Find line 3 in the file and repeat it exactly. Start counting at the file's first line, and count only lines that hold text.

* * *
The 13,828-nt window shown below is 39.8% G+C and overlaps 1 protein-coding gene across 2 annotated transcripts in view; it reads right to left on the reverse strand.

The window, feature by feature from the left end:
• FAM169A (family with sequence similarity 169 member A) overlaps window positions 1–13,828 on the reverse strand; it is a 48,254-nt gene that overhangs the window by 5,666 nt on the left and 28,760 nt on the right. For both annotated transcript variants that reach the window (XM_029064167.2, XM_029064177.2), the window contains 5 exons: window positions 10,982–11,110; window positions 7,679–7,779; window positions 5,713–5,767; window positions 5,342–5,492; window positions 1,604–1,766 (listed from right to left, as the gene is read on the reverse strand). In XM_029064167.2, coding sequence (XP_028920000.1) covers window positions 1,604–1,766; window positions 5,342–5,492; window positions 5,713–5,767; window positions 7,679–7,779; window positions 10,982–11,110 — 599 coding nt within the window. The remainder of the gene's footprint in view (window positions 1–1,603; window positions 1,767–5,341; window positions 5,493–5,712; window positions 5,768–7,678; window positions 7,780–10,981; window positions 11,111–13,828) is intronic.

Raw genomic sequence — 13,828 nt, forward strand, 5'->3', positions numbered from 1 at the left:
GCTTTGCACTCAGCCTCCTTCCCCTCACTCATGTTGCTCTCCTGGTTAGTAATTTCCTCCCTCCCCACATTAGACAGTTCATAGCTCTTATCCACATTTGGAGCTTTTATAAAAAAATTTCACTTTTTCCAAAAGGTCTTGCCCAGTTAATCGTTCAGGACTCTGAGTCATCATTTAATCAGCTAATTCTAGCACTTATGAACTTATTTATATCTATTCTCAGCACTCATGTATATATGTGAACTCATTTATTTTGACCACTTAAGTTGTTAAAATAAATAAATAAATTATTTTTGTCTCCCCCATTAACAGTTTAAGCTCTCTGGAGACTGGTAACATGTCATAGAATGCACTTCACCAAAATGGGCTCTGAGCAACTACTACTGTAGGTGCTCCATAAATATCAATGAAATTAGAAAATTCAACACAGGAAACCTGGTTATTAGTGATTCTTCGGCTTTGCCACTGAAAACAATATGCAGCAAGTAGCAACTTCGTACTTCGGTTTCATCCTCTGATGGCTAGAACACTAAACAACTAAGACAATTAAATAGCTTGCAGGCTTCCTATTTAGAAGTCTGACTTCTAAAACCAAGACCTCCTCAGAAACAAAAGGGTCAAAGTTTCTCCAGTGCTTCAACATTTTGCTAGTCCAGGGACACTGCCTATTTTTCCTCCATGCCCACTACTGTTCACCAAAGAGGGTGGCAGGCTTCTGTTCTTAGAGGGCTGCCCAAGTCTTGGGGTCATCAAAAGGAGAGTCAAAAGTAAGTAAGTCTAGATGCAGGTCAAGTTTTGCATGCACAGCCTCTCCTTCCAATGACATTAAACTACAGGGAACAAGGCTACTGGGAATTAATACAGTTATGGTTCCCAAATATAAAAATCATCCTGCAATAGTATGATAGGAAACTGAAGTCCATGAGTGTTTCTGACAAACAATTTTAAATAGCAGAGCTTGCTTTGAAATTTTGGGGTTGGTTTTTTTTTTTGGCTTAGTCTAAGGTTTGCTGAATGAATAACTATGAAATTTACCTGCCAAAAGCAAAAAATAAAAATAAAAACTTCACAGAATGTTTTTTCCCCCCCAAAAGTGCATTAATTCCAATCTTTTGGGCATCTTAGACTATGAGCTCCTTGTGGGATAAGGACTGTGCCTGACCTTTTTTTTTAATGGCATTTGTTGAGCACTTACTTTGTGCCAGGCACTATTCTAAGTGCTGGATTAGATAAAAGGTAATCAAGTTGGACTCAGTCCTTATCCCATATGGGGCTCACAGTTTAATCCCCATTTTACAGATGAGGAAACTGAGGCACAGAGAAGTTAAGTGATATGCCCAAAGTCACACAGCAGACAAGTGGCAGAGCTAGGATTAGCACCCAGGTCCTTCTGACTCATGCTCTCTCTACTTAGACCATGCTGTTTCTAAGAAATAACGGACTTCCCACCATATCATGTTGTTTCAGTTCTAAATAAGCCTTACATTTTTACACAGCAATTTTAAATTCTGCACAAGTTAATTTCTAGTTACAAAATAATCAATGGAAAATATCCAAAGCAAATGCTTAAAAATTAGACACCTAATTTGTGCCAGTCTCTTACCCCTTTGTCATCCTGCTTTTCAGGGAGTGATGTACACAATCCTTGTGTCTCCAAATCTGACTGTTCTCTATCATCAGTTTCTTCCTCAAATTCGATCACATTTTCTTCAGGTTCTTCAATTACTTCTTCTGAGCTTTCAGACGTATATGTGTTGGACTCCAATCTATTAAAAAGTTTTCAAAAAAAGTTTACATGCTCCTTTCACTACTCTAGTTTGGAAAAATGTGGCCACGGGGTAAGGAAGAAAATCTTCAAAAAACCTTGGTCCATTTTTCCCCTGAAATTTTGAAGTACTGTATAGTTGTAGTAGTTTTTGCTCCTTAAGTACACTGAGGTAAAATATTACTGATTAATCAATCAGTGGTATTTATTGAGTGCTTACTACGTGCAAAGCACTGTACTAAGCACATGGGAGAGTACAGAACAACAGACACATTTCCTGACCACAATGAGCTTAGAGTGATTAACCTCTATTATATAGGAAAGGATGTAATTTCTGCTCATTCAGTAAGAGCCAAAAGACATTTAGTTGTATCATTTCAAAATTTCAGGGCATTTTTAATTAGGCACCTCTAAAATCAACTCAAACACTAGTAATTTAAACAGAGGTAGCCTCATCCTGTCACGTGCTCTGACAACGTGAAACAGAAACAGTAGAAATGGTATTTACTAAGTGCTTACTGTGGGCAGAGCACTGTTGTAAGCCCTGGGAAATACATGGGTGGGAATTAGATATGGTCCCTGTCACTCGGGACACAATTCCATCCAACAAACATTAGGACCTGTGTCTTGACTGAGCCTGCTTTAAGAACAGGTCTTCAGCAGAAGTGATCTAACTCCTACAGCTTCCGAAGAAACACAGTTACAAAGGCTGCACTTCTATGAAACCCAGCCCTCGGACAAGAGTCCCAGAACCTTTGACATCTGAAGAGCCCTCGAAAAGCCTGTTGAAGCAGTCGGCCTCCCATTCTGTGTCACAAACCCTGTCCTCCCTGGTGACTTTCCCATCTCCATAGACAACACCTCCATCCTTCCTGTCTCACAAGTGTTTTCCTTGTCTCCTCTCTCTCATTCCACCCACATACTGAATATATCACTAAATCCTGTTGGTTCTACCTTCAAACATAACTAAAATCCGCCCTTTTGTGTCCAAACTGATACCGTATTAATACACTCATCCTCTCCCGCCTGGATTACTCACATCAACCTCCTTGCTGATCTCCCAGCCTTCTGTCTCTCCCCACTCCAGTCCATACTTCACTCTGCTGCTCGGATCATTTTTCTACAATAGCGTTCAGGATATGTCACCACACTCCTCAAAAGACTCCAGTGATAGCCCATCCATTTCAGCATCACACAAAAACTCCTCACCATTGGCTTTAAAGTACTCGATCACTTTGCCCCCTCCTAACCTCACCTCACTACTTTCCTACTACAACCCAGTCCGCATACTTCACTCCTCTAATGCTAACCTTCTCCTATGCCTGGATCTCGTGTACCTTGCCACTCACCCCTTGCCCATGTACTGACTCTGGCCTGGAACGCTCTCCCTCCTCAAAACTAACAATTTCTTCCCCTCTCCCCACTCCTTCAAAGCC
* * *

• FAM169A (family with sequence similarity 169 member A) overlaps window positions 1–13,828 on the reverse strand; it is a 48,254-nt gene that overhangs the window by 5,666 nt on the left and 28,760 nt on the right. For both annotated transcript variants that reach the window (XM_029064167.2, XM_029064177.2), the window contains 5 exons: window positions 10,982–11,110; window positions 7,679–7,779; window positions 5,713–5,767; window positions 5,342–5,492; window positions 1,604–1,766 (listed from right to left, as the gene is read on the reverse strand). In XM_029064167.2, coding sequence (XP_028920000.1) covers window positions 1,604–1,766; window positions 5,342–5,492; window positions 5,713–5,767; window positions 7,679–7,779; window positions 10,982–11,110 — 599 coding nt within the window. The remainder of the gene's footprint in view (window positions 1–1,603; window positions 1,767–5,341; window positions 5,493–5,712; window positions 5,768–7,678; window positions 7,780–10,981; window positions 11,111–13,828) is intronic.